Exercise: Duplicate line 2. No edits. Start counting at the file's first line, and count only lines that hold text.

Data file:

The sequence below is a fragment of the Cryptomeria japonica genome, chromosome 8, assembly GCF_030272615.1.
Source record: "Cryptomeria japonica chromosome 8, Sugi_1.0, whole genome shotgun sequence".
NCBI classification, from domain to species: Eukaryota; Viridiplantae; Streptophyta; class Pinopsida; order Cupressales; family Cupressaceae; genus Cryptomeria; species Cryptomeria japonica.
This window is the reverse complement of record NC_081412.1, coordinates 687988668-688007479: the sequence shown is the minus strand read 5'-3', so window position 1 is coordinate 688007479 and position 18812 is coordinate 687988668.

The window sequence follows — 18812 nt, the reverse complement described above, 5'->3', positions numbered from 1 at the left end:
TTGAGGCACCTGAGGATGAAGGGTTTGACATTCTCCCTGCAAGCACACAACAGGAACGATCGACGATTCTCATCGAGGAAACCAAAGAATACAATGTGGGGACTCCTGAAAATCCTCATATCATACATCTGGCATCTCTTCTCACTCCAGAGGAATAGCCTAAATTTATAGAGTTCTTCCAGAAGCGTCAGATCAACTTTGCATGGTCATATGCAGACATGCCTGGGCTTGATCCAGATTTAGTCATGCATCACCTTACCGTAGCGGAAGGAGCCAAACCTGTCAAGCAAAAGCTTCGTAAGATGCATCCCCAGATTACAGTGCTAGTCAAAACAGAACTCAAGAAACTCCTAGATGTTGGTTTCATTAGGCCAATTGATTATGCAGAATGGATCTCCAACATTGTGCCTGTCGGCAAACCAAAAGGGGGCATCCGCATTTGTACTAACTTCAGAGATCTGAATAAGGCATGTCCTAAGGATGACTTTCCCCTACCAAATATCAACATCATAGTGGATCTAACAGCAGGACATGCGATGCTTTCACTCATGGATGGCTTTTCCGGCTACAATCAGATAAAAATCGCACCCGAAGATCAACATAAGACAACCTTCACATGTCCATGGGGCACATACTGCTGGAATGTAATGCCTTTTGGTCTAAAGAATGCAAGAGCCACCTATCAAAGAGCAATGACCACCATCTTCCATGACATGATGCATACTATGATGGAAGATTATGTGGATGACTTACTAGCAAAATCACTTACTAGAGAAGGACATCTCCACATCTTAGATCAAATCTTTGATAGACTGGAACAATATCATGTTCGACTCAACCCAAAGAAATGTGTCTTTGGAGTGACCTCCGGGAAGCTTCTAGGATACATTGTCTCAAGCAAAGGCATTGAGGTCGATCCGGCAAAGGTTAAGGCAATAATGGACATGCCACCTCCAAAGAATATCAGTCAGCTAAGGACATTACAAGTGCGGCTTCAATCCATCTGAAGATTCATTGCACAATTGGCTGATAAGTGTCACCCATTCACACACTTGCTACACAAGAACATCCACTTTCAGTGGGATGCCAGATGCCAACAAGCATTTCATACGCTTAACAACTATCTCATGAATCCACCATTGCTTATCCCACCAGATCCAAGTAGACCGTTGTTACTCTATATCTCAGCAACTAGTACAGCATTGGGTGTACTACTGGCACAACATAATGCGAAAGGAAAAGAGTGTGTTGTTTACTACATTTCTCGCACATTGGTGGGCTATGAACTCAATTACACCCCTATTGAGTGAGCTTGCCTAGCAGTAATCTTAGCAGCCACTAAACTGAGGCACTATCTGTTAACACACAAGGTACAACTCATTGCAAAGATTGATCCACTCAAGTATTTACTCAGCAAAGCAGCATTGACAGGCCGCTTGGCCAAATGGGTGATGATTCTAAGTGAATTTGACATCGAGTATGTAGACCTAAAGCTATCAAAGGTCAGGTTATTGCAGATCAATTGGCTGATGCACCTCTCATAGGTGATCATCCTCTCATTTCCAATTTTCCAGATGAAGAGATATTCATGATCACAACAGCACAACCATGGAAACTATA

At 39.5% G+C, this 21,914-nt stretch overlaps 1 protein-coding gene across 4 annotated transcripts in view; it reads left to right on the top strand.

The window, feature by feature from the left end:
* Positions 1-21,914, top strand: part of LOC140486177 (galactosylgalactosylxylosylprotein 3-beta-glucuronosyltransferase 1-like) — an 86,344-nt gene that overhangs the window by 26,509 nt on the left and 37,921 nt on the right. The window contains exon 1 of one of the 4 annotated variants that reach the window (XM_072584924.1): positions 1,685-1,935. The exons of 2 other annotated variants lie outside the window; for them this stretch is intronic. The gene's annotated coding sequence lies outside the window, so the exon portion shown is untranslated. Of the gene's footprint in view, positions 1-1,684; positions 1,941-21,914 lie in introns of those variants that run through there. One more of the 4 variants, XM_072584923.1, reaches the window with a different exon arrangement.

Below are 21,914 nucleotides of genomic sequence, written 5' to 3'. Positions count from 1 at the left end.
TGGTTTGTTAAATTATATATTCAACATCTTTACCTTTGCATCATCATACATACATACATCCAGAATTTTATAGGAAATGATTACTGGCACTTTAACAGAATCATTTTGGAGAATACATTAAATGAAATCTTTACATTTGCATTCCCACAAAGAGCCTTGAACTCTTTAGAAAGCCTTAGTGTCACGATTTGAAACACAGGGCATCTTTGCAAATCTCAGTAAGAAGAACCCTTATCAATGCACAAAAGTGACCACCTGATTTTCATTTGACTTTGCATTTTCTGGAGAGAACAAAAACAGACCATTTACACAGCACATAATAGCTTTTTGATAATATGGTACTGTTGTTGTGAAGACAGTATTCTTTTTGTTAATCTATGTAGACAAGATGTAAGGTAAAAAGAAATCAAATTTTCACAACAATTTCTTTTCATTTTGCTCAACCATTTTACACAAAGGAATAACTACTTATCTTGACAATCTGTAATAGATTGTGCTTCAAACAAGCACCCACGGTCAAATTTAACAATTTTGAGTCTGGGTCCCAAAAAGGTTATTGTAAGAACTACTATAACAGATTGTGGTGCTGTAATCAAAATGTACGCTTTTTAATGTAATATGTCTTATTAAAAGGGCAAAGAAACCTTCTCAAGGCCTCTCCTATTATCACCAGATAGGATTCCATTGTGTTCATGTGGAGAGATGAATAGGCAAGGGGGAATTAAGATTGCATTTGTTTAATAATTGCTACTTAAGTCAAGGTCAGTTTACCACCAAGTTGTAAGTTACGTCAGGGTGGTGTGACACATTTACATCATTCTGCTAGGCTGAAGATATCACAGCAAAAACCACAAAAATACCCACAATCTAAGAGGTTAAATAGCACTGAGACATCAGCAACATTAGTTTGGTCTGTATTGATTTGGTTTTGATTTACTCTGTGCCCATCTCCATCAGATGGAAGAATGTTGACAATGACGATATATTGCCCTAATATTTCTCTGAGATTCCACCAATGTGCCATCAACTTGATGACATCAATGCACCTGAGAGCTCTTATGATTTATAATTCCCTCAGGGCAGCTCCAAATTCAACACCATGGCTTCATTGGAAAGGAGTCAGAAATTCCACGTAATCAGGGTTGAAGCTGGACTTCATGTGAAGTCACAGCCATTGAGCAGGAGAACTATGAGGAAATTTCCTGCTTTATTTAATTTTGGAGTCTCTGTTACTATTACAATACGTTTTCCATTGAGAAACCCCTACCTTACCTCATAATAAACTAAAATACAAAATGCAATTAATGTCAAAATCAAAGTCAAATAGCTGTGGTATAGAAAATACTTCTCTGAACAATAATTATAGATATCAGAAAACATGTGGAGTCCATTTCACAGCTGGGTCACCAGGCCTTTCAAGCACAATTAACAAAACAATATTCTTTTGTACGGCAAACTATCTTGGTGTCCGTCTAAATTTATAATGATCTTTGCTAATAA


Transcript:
Source record: "Cryptomeria japonica chromosome 8, Sugi_1.0, whole genome shotgun sequence".